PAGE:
In the spring, students built, tested, and used their devices. Once their funds were available, they submitted orders, received their components, and built a prototype. We budgeted enough money for them to test the prototype to re-engineer and build a final device. At the same time, students needed to submit an abstract and prepare a presentation for the Undergraduate Research Conference, usually far in advance of completing their data collection. And, in the end, students wrote up a Creative Portfolio to submit as their thesis document.

Students learned a lot, both about the subject and themselves. They learned the science of their question by conducting a literature review. They developed technical skills using the educational materials and exploring the hardware platforms. They learned about agile project management to manage a large, long-term project. And they got to learn about the red tape of trying to order things via a large institution.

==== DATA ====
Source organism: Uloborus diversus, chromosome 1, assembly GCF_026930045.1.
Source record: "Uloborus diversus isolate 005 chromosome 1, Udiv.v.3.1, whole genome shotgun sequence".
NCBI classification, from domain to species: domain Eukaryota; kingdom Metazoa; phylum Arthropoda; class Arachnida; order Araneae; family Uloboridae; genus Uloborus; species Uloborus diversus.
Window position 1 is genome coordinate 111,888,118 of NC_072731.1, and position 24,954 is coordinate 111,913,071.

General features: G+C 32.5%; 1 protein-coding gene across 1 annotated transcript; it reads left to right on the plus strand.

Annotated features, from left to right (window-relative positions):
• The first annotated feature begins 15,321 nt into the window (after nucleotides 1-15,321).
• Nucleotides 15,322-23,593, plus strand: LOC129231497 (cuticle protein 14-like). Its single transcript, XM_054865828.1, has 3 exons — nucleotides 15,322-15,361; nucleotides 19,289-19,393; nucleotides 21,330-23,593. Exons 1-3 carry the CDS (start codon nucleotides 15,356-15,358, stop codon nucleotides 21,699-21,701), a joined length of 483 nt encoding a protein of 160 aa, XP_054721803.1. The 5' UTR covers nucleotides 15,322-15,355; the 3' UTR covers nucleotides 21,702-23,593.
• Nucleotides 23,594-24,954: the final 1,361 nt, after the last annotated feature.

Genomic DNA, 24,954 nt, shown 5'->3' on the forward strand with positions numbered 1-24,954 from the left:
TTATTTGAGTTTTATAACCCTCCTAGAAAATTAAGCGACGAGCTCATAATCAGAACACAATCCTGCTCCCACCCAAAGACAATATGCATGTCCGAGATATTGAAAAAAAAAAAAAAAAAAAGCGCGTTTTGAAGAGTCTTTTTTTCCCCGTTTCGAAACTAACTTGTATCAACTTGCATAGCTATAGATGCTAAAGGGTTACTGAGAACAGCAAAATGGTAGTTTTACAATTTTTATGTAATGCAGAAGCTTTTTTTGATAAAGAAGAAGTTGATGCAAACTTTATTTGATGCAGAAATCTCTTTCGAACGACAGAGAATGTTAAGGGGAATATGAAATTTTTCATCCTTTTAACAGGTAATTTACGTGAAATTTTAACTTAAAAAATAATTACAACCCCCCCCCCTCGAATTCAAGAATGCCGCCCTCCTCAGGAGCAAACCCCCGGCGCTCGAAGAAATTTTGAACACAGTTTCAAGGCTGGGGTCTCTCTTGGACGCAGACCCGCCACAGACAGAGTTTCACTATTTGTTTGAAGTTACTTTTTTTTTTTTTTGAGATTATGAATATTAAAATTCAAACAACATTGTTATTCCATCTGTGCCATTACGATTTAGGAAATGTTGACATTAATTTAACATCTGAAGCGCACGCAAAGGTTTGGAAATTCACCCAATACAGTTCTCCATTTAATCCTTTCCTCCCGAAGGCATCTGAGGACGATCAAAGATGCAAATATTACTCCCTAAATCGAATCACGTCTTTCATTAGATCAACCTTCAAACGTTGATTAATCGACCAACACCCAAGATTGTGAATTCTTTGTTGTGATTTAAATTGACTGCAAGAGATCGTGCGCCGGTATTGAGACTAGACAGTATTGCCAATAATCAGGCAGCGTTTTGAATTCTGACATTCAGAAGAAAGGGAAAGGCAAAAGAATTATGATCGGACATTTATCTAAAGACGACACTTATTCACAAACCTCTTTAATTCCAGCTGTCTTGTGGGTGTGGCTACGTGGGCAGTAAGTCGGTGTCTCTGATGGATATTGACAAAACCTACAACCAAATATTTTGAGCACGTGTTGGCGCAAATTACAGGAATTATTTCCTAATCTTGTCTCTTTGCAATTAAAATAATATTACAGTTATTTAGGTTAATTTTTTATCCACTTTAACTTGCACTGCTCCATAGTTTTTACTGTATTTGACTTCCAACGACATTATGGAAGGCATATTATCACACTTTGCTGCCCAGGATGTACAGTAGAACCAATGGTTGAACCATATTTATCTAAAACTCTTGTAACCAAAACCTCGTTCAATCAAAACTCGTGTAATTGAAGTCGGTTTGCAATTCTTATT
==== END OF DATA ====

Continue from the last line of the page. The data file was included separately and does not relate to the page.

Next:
In Spring 2024, after a year of serious health issues that required I only teach remotely, I decided to pursue a phased retirement where I would teach half-time (remotely) for two years and then retire. I proposed to continue to teach this honors thesis seminar, which is still the only life science honors thesis seminar, is very popular with the students that take it, and (I believe) a nearly unique course in the world. But the Biology Department refused: apparently the “credit” for the course accrues to the wrong college. Instead, I will continue teaching my Writing in Biology course and act as the Presiding Officer of the Faculty Senate.

I’m sad to not be able to teach this honors thesis seminar any longer, but I’m gratified that I got to teach it at all: it was an amazing experience to work with so many dedicated students and to give them license to apply their creativity to so many fascinating problems. I learned a vast amount and was never bored while I tried to ride herd on all their weird and wonderful ideas. Students told me they learned more from this experience than any other at UMass Amherst. I will never forget their passion and excitement when, after immense struggles, they finally got something to work. It was the experience of a lifetime.